A new paper titled „Assessing cumulative uncertainties of remote sensing time series and telemetry data in animal-environment studies” has just been published by Ines Standfuß, Christian Geiß, Hansi Senaratne, Grégoire Kerr, Ran Nathan, Shay Rotics and Hannes Taubenböck in the journal Landscape Ecology. The researchers from the German Aerospace Center (DLR) in Oberpfaffenhofen, the EORC of the University Würzburg, the University in Bonn, the Hebrew University of Jerusalem and the Tel Aviv University assessed if and how the results of animal-environment studies are affected by cumulative uncertainties of telemetry and remote sensing time series data.
Here is the abstract of the paper:
Remote sensing time series (hereafter called time series) and telemetry data are widely used to study animal-environment relationships. However, both data sources are subject to uncertainties that can cause erroneous conclusions. To date, only the uncertainty of telemetry data can be estimated, e.g. through movement modelling, while information on the uncertainty of time series is often lacking. Consequently, it remains challenging to assess if and how the results of animal-environment studies are affected by cumulative uncertainties of telemetry and time series data.
To address this gap, we proposed an approach to approximate time series uncertainties. Coupled with movement modelling, this allows to determine whether the results of animal-environment studies are robust to the cumulative uncertainties of time series and telemetry data. We demonstrated the procedure with a study that used time series to distinguish periods of favourable/poor prey accessibility for white storks. Our objective was to test whether the storks’ preference for fields during periods of favourable prey accessibility could be validated despite the uncertainties.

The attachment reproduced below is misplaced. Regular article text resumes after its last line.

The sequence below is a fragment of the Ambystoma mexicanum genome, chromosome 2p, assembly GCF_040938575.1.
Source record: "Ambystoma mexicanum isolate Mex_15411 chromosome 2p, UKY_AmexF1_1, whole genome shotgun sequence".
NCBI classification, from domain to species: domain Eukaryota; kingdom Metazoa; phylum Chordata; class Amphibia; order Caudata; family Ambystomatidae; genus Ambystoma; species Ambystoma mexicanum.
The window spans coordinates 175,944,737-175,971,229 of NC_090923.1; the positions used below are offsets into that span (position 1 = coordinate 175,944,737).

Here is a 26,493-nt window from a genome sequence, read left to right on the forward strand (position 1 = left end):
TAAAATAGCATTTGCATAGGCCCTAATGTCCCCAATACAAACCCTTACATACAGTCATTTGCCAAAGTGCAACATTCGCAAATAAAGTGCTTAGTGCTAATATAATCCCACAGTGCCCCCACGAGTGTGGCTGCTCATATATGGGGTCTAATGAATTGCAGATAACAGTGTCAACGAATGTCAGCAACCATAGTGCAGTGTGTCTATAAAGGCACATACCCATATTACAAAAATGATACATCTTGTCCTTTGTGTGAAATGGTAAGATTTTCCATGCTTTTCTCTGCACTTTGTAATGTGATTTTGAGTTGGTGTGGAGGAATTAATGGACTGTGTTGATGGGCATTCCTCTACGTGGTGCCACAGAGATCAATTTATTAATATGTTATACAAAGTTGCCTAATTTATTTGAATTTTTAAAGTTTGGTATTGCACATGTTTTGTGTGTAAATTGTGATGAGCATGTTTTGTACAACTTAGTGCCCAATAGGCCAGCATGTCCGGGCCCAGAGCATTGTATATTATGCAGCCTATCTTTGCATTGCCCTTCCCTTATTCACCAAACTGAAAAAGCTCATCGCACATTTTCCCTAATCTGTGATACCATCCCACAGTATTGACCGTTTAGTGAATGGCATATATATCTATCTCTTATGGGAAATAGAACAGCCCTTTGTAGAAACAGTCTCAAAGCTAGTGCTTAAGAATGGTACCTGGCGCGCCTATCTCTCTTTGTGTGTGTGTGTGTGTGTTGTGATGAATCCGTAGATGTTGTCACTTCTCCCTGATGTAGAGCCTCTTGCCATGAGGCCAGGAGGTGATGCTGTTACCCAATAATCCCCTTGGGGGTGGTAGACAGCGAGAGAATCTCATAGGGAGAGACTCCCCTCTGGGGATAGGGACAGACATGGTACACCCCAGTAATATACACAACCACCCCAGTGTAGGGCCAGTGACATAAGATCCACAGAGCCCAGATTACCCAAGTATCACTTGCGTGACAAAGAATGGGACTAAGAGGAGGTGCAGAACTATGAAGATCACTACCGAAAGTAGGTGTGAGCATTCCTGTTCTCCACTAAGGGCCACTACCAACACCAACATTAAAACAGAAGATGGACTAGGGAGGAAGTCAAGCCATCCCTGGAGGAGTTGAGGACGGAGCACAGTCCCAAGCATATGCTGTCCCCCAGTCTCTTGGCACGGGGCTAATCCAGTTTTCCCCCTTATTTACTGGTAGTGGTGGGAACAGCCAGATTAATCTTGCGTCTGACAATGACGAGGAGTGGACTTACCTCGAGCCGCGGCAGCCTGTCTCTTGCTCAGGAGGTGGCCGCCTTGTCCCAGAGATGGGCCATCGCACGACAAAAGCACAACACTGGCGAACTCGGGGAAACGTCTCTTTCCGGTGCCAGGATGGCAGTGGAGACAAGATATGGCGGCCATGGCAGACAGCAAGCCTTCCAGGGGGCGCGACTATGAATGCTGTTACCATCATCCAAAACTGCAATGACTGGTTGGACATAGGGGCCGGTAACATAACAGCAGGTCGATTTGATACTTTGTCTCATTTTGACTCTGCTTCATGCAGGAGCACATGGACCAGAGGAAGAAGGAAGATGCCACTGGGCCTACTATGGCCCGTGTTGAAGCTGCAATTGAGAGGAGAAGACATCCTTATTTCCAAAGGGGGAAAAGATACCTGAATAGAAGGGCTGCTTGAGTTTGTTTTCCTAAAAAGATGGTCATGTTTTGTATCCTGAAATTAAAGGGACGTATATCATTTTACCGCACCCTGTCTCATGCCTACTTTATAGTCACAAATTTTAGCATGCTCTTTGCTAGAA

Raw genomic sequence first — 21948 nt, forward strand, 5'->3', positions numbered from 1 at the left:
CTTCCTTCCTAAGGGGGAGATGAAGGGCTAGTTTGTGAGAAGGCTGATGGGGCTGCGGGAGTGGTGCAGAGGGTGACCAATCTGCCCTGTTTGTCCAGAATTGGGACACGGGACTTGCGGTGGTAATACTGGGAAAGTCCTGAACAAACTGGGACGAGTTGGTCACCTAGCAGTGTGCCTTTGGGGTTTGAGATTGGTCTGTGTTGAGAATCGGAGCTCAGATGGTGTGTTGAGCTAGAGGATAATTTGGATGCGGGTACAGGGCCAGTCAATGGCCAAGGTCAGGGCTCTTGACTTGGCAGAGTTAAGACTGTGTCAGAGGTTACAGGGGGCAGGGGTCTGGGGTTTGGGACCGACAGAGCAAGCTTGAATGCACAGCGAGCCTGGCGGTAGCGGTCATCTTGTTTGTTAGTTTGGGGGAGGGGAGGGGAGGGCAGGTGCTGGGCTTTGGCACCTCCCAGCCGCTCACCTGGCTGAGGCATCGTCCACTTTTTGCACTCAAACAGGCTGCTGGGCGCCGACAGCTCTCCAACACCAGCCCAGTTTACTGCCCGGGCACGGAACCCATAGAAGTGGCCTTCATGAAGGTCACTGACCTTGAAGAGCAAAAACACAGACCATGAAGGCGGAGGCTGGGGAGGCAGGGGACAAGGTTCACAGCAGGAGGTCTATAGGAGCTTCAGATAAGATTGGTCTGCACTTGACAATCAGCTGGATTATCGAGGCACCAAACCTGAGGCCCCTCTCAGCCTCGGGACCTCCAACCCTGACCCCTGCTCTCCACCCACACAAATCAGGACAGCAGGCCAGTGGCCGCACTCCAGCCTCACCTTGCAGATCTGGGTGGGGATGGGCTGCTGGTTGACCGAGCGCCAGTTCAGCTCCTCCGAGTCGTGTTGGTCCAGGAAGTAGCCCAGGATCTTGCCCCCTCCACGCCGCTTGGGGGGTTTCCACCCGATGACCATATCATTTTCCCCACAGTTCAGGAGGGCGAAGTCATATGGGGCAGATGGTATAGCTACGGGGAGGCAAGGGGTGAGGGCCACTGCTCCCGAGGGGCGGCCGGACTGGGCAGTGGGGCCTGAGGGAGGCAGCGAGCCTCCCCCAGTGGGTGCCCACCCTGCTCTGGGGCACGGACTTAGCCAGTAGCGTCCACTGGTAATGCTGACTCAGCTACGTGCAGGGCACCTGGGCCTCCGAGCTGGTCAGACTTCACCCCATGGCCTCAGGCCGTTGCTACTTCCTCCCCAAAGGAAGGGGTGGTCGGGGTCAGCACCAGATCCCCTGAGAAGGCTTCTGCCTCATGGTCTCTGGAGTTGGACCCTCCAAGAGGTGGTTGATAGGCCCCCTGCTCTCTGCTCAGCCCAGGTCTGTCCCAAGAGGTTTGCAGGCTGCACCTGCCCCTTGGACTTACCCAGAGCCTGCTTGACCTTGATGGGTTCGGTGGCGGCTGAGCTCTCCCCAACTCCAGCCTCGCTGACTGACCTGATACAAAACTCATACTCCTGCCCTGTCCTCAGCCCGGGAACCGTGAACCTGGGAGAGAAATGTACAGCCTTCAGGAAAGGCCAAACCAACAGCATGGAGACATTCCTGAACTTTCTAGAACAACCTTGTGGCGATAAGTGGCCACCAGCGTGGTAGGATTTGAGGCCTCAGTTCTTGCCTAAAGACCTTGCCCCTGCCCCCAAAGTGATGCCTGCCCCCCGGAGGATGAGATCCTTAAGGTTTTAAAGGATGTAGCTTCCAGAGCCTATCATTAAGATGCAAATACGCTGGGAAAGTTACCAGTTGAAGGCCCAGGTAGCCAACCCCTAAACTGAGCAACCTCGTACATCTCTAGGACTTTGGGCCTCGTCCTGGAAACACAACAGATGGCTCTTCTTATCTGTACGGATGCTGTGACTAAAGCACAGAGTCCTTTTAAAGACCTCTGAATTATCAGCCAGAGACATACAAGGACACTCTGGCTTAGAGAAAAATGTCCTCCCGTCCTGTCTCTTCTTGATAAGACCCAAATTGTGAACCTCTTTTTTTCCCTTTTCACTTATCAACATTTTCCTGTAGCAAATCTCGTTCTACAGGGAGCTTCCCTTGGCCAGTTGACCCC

We estimated the telemetry data uncertainties based on continuous-time movement modelling, and approximated time series uncertainties based on data subsampling. We used Monte Carlo simulations to propagate the uncertainties and to generate several estimates of the stork habitat use and levels of prey accessibility. These data were applied in two habitat selection analyses to derive probability distributions of the analyses results, allowing us to characterise the output uncertainties.
We found that, after accounting for uncertainty, favourable and poor prey accessibility periods were well discriminated, with storks showing the expected degree of preference/avoidance for them. However, our uncertainty analysis also showed, that compared to croplands, grasslands required more temporal NDVI samples to reliably identify these periods. Furthermore, the NDVI itself did not appear to be a coherent predictor of stork habitat selection when uncertainties were accounted for.
Our findings highlight the importance of validating results by assessing and quantifying the effect of input data uncertainties in animal-environment studies. To our knowledge, the approach presented is the first to assess the cumulative uncertainty of time series and telemetry data, hopefully raising awareness of the consequences of input data uncertainties for future studies.
The full paper can be found here: https://link.springer.com/article/10.1007/s10980-024-01804-4
This study is related to earlier works in this thematic domain: https://remote-sensing.org/new-article-time-series-enable-the-characterization-of-small-scale-vegetation-dynamics-that-influence-fine-scale-animal-behavior/
Please find a related paper here: https://zslpublications.onlinelibrary.wiley.com/doi/10.1002/rse2.251